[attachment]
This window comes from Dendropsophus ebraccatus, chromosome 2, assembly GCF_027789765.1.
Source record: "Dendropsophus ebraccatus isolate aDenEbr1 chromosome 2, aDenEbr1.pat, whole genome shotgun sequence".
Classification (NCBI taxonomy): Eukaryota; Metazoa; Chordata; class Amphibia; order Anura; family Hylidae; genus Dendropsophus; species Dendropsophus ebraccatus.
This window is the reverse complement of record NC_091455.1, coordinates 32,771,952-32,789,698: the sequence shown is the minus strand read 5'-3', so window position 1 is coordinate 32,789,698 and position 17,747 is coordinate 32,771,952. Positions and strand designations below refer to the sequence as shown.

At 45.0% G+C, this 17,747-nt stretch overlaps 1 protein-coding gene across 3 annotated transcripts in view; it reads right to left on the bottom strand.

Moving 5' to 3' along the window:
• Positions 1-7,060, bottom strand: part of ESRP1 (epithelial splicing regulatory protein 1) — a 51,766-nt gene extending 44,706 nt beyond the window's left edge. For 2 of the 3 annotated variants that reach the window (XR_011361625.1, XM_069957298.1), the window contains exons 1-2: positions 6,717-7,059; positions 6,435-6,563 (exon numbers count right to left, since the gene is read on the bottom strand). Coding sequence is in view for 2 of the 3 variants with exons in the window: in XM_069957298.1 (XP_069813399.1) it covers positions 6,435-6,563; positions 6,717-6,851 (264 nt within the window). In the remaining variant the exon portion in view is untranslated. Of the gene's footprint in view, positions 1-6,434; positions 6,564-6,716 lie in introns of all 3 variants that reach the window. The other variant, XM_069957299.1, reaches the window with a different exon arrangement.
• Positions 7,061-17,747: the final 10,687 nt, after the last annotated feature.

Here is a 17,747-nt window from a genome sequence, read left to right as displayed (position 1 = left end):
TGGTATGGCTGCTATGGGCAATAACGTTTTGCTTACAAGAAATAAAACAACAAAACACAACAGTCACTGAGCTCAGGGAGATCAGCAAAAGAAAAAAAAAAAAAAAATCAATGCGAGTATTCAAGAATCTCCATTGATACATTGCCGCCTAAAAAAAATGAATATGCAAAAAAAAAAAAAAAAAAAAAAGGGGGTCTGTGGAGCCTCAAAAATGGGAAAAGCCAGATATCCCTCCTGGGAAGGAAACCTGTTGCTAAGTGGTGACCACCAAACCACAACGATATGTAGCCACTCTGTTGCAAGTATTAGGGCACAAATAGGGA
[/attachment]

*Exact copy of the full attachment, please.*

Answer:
This window comes from Dendropsophus ebraccatus, chromosome 2, assembly GCF_027789765.1.
Source record: "Dendropsophus ebraccatus isolate aDenEbr1 chromosome 2, aDenEbr1.pat, whole genome shotgun sequence".
Classification (NCBI taxonomy): Eukaryota; Metazoa; Chordata; class Amphibia; order Anura; family Hylidae; genus Dendropsophus; species Dendropsophus ebraccatus.
This window is the reverse complement of record NC_091455.1, coordinates 32,771,952-32,789,698: the sequence shown is the minus strand read 5'-3', so window position 1 is coordinate 32,789,698 and position 17,747 is coordinate 32,771,952. Positions and strand designations below refer to the sequence as shown.

At 45.0% G+C, this 17,747-nt stretch overlaps 1 protein-coding gene across 3 annotated transcripts in view; it reads right to left on the bottom strand.

Moving 5' to 3' along the window:
• Positions 1-7,060, bottom strand: part of ESRP1 (epithelial splicing regulatory protein 1) — a 51,766-nt gene extending 44,706 nt beyond the window's left edge. For 2 of the 3 annotated variants that reach the window (XR_011361625.1, XM_069957298.1), the window contains exons 1-2: positions 6,717-7,059; positions 6,435-6,563 (exon numbers count right to left, since the gene is read on the bottom strand). Coding sequence is in view for 2 of the 3 variants with exons in the window: in XM_069957298.1 (XP_069813399.1) it covers positions 6,435-6,563; positions 6,717-6,851 (264 nt within the window). In the remaining variant the exon portion in view is untranslated. Of the gene's footprint in view, positions 1-6,434; positions 6,564-6,716 lie in introns of all 3 variants that reach the window. The other variant, XM_069957299.1, reaches the window with a different exon arrangement.
• Positions 7,061-17,747: the final 10,687 nt, after the last annotated feature.

Here is a 17,747-nt window from a genome sequence, read left to right as displayed (position 1 = left end):
TGGTATGGCTGCTATGGGCAATAACGTTTTGCTTACAAGAAATAAAACAACAAAACACAACAGTCACTGAGCTCAGGGAGATCAGCAAAAGAAAAAAAAAAAAAAAATCAATGCGAGTATTCAAGAATCTCCATTGATACATTGCCGCCTAAAAAAAATGAATATGCAAAAAAAAAAAAAAAAAAAAAAGGGGGTCTGTGGAGCCTCAAAAATGGGAAAAGCCAGATATCCCTCCTGGGAAGGAAACCTGTTGCTAAGTGGTGACCACCAAACCACAACGATATGTAGCCACTCTGTTGCAAGTATTAGGGCACAAATAGGGA